Minister Ng vows to end US Tariffs on Canadian softwood lumber

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International Trade Minister Mary Ng said on Monday that she is committed to finding a way to end the U.S. lumber tariffs.

This comes as the U.S. Department of Commerce revealed it plans to decrease tariffs for most Canadian softwood producers but raise them for West Fraser Timber Co. Ltd. WFG-T, Canada’s largest lumber company.

The Commerce Department said late on Monday that based on its preliminary assessment, the combined countervailing and anti-dumping tariffs will be 11.64 per cent for most Canadian producers, compared with 17.91 per cent currently.

Vancouver-based West Fraser is the only company that will not benefit from the lower rates, which are intended to take effect in the fall of 2022. Its duty rate is slated to increase to 13.09 per cent from the current 11.14 per cent.

The tariffs will vary for three other lumber producers besides West Fraser.

Minister Mary Ng said in a statement: “The U.S. Department of Commerce is indicating with these preliminary results that it intends to maintain its unjustified duties on imports of Canadian softwood lumber.

“U.S. duties on Canadian softwood hurt forestry sector businesses, workers and communities across Canada. They are a tax on American consumers and reduce the affordability of housing for American homebuyers at a time when housing prices are already at record highs.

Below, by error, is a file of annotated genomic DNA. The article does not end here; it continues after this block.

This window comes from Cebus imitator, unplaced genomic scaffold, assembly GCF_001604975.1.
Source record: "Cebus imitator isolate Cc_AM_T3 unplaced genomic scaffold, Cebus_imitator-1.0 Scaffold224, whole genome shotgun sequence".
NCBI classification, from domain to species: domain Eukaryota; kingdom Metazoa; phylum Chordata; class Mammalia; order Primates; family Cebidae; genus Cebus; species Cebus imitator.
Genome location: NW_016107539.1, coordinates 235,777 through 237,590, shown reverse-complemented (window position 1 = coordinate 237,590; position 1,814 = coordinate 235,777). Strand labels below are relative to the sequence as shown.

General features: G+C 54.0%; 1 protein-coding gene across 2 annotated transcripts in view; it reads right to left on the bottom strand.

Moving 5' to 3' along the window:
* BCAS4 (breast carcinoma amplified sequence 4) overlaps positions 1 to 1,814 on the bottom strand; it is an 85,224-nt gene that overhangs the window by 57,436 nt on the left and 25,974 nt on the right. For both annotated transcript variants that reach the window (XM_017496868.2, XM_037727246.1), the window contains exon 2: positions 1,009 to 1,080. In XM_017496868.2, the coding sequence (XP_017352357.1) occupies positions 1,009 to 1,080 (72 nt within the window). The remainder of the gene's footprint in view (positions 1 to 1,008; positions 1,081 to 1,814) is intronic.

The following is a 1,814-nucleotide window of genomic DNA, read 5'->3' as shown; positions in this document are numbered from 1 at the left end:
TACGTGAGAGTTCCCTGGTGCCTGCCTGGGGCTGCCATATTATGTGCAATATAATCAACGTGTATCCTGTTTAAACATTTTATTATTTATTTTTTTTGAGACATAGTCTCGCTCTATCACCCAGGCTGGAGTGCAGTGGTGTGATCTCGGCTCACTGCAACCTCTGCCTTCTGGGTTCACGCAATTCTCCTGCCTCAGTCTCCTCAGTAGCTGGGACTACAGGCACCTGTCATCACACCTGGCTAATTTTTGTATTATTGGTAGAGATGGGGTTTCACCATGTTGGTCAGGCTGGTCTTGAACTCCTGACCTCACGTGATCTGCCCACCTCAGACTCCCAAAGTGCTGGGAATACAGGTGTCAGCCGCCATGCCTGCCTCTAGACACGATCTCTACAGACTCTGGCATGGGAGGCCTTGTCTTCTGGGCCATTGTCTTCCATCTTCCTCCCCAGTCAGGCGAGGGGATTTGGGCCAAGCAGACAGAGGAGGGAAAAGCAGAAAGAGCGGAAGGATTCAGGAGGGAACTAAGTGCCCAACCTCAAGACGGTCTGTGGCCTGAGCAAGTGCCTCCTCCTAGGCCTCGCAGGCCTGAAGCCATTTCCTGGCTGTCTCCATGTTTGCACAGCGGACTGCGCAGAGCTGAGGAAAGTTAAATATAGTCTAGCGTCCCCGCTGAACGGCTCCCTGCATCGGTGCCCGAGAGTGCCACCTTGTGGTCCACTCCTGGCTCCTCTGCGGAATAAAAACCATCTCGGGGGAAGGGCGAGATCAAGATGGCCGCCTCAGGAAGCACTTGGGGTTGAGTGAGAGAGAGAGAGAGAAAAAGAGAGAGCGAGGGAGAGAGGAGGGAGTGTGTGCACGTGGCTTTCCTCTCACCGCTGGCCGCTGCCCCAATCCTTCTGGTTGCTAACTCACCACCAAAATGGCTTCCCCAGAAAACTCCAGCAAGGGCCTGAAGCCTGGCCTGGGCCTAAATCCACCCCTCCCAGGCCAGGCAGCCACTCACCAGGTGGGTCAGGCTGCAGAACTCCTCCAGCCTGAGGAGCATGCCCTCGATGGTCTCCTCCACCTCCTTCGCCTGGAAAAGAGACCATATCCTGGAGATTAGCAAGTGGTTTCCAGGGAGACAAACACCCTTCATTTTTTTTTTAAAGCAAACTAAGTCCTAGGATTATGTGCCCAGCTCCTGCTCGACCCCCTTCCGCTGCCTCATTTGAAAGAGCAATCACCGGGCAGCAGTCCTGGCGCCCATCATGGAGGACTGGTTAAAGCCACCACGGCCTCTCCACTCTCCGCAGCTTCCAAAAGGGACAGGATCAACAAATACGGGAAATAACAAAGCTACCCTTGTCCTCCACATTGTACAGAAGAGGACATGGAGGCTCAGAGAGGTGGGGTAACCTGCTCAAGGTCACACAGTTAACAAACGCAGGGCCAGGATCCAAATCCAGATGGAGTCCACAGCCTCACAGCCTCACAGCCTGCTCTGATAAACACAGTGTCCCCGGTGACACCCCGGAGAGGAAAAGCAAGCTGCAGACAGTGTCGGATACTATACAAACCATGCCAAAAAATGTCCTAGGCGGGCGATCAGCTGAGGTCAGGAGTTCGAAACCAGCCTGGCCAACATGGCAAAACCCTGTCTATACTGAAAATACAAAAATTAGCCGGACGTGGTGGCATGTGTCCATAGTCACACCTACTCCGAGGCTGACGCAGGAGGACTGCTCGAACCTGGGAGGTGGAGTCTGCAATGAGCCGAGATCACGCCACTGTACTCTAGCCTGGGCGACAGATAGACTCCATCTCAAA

“The United States has long relied on high-quality Canadian lumber to meet its needs for housing and innovative building materials. Since the beginning of the COVID-19 pandemic, the world has seen record-setting softwood lumber prices and a growing demand for Canadian lumber.

“The Government of Canada will continue to stand up for Canada’s forestry sector through all available avenues, including litigation under NAFTA and the Canada-United States-Mexico Agreement, and at the WTO.

“Canada believes a negotiated solution to this long-standing trade issue is in the best interests of both our nations, and we will continue to work closely with our industry to defend Canadian interests.”

For its part, The Ontario government has welcomed the US Department of Commerce’s preliminary decision to decrease the unwarranted duty rates on Canadian softwood lumber exports.

“We will always defend our forestry workers. Free trade is vital for the economic recovery of both Ontario and Canada,” Greg Rickford, Minister of Northern Development, Mines, Natural Resources and Forestry, and Vic Fedeli, Minister of Economic Development, Job Creation and Trade, said in a joint statement.

“Ontario’s forest sector is vital to the livelihood and prosperity of our families and forest-dependant communities across the province. We will always defend our forestry workers and advocate the importance of free trade for the economic recovery of both Ontario and Canada.

Ontario welcomes the US Department of Commerce’s recent preliminary decision to decrease the unfair and unwarranted duty rates on Canadian softwood lumber exports. While this news is welcome, we will continue to stand up for our forest industry and assert that all duty rates on Canadian softwood lumber exports be removed immediately.”

“Ontario calls on the US to renew its commitment to free trade by removing these unwarranted duties on Canadian softwood lumber exports that punish consumers on both sides of the border with unnecessary costs.”

The 2006 Canada-U.S. softwood agreement expired in October 2015, with no replacement. In the latest round of the trade dispute, Canadian producers have been paying U.S. lumber duties since April 2017.

 

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